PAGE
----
|Title||An Promoter Polymorphism Associated With Elevated N-Terminal pro-B-Type Natriuretic Peptide and Lower Blood Pressure, Hypertension, and Mortality.|
|Publication Type||Journal Article|
|Year of Publication||2017|
|Authors||Seidelmann SB, Vardeny O, Claggett B, Yu B, Shah AM, Ballantyne CM, Selvin E, MacRae CA, Boerwinkle E|
|Secondary Authors||Solomon SD|
|Journal||J Am Heart Assoc|
|Date Published||2017 Mar 24|
|Keywords||African Americans, Blood Pressure, Chi-Square Distribution, European Continental Ancestry Group, Female, Genetic Predisposition to Disease, Humans, Hypertension, Kaplan-Meier Estimate, Linear Models, Longevity, Male, Middle Aged, Natriuretic Peptide, Brain, Odds Ratio, Peptide Fragments, Phenotype, Polymorphism, Single Nucleotide, Predictive Value of Tests, Promoter Regions, Genetic, Prospective Studies, Risk Assessment, Risk Factors, Time Factors, United States, Up-Regulation|
BACKGROUND: Elevated B-type natriuretic peptide (BNP) levels are associated with heart failure and increased mortality in the general population. We investigated rs198389, a functional variant in the promoter region of the BNP gene (), in patients from the Atherosclerosis Risk in Communities Study to investigate associations with N-terminal pro-BNP (NT-proBNP) levels and outcomes.
METHODS AND RESULTS: A total of 11 361 black and white patients with rs198389 genotyping attended visit 1 (aged 45-64 years; 1987-1989), with follow-up visits occurring every 3 years (visit 2-visit 4, 1990-1999), followed by visit 5 (2011-2013). NT-proBNP levels were measured at visits 2, 4, and 5. At visit 2, the GG genotype (frequency 18%) was associated with a 41% higher mean plasma level of NT-proBNP compared with the AA genotype (frequency 34%), with intermediate values observed in AGs (=4.2×10). The GG genotype was associated with reduced systolic blood pressure (-1.6 mm Hg, =0.006), diastolic blood pressure (-1 mm Hg, =0.003), antihypertension medication use (odds ratio, 0.85; 95% CI, 0.74-0.97 [=0.02]), and hypertension (odds ratio, 0.81; 95% CI, 0.72-0.92 [=0.002]) compared with the AA genotype with intermediate values in AGs. These relationships persisted throughout subsequent visits. After a median follow-up of 23 years, there were 4031 deaths. With and without covariate adjustment, the GG genotype was associated with modestly lower mortality (hazard ratio, 0.86; 95% CI, 0.78-0.95), primarily reflective of cardiovascular death (hazard ratio, 0.75; 95% CI, 0.61-0.92), and increased residual lifespan of 8 months from 50 years of age (=0.02) versus AAs.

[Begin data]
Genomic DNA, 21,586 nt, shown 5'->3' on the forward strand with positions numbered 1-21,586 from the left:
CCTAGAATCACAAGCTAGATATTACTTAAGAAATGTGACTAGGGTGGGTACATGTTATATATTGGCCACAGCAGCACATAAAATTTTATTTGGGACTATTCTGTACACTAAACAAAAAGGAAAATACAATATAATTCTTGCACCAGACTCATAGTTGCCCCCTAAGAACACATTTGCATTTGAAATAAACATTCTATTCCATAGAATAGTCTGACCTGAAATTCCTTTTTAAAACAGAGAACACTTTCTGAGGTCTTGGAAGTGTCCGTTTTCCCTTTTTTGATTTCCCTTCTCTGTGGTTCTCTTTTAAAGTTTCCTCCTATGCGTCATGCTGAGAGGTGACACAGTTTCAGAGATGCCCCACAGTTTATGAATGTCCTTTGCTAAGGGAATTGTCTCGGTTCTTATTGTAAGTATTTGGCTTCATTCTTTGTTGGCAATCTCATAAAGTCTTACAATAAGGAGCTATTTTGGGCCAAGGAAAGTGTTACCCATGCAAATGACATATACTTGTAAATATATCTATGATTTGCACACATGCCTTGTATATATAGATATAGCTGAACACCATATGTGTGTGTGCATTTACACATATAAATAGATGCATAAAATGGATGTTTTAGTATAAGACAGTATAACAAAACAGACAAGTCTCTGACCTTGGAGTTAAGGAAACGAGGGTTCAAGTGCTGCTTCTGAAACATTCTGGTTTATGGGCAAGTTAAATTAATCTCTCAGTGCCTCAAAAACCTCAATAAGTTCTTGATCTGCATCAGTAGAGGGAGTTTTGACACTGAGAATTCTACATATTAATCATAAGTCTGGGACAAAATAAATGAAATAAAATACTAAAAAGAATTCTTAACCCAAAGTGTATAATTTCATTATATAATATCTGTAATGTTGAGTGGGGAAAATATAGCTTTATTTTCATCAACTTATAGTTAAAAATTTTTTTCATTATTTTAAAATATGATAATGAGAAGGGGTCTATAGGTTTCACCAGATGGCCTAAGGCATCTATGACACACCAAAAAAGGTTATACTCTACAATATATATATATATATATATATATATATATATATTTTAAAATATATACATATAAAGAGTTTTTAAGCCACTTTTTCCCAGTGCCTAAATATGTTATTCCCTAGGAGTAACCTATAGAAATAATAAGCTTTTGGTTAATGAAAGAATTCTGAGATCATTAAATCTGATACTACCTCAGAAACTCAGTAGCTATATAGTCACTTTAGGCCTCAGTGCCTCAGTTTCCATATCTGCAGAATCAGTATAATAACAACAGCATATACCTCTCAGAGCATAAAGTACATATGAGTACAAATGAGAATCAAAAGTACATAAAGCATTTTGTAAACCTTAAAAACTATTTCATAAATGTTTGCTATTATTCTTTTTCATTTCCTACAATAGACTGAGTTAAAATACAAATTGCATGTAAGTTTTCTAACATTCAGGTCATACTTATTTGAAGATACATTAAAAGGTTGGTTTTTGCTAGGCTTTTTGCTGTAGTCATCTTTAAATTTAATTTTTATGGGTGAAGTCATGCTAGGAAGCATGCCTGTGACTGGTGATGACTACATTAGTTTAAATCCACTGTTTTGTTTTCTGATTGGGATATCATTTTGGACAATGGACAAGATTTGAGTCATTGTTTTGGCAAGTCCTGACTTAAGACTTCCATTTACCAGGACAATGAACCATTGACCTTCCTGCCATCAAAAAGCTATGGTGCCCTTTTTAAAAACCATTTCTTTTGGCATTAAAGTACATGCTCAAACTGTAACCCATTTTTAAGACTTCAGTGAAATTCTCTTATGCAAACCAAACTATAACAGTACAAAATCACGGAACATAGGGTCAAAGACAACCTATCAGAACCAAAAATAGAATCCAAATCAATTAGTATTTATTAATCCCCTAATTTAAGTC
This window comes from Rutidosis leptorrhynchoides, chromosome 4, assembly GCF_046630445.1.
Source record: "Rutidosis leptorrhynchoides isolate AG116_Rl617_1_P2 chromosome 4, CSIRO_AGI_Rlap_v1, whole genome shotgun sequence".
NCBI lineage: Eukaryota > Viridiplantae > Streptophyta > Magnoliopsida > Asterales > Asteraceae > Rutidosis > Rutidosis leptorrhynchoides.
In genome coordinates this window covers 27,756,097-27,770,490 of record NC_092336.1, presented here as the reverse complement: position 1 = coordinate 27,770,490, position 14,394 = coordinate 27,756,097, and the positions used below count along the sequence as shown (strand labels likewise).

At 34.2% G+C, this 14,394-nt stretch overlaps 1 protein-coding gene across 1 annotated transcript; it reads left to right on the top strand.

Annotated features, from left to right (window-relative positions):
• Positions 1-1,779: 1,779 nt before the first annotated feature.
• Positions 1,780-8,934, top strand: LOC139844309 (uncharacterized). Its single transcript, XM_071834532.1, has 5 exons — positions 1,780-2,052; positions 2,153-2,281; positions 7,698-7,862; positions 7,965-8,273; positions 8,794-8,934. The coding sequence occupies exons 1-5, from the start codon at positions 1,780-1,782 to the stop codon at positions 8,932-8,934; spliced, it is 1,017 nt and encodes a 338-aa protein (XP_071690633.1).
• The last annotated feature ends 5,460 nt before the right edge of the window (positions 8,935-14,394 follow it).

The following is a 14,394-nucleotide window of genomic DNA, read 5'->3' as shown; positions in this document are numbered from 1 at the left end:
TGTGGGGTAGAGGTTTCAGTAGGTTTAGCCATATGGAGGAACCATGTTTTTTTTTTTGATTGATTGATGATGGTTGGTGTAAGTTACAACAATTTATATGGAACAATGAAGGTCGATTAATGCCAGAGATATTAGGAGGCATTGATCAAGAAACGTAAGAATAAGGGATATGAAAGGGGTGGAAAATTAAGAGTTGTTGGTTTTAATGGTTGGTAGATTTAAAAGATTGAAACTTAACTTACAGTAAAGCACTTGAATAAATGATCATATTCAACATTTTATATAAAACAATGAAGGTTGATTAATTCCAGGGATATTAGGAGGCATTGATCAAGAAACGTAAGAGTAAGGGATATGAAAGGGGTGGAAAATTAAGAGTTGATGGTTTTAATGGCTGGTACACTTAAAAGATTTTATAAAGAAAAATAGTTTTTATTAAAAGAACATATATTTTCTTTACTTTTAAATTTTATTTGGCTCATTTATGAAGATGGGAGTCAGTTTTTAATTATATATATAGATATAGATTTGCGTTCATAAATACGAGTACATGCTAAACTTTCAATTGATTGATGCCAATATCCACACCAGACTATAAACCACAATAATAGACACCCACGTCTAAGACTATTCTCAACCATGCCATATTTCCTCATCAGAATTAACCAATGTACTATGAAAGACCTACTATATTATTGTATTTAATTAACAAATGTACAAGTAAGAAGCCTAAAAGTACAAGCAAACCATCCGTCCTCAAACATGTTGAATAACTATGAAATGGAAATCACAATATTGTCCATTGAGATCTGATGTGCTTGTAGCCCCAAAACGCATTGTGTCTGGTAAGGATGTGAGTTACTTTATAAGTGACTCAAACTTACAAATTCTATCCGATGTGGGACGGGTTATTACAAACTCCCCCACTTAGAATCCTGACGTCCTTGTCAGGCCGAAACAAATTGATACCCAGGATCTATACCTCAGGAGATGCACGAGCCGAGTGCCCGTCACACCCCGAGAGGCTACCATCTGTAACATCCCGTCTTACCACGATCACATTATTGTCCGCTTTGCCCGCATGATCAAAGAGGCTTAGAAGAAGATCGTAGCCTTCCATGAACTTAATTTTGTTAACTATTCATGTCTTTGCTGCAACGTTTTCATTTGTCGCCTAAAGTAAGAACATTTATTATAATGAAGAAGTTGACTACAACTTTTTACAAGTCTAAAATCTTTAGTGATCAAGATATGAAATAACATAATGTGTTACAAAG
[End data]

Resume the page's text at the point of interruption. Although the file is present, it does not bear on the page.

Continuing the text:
CONCLUSIONS: The rs198389 G allele in the promoter is associated with elevated levels of NT-proBNP throughout adult life, reduced blood pressure, hypertension and cardiovascular mortality, and increased lifespan.
|Alternate Journal||J Am Heart Assoc|
|PubMed Central ID||PMC5533018|
|Grant List||K24 DK106414 / DK / NIDDK NIH HHS / United States |
R01 DK089174 / DK / NIDDK NIH HHS / United States
R24 OD017870 / OD / NIH HHS / United States
T32 HL094301 / HL / NHLBI NIH HHS / United States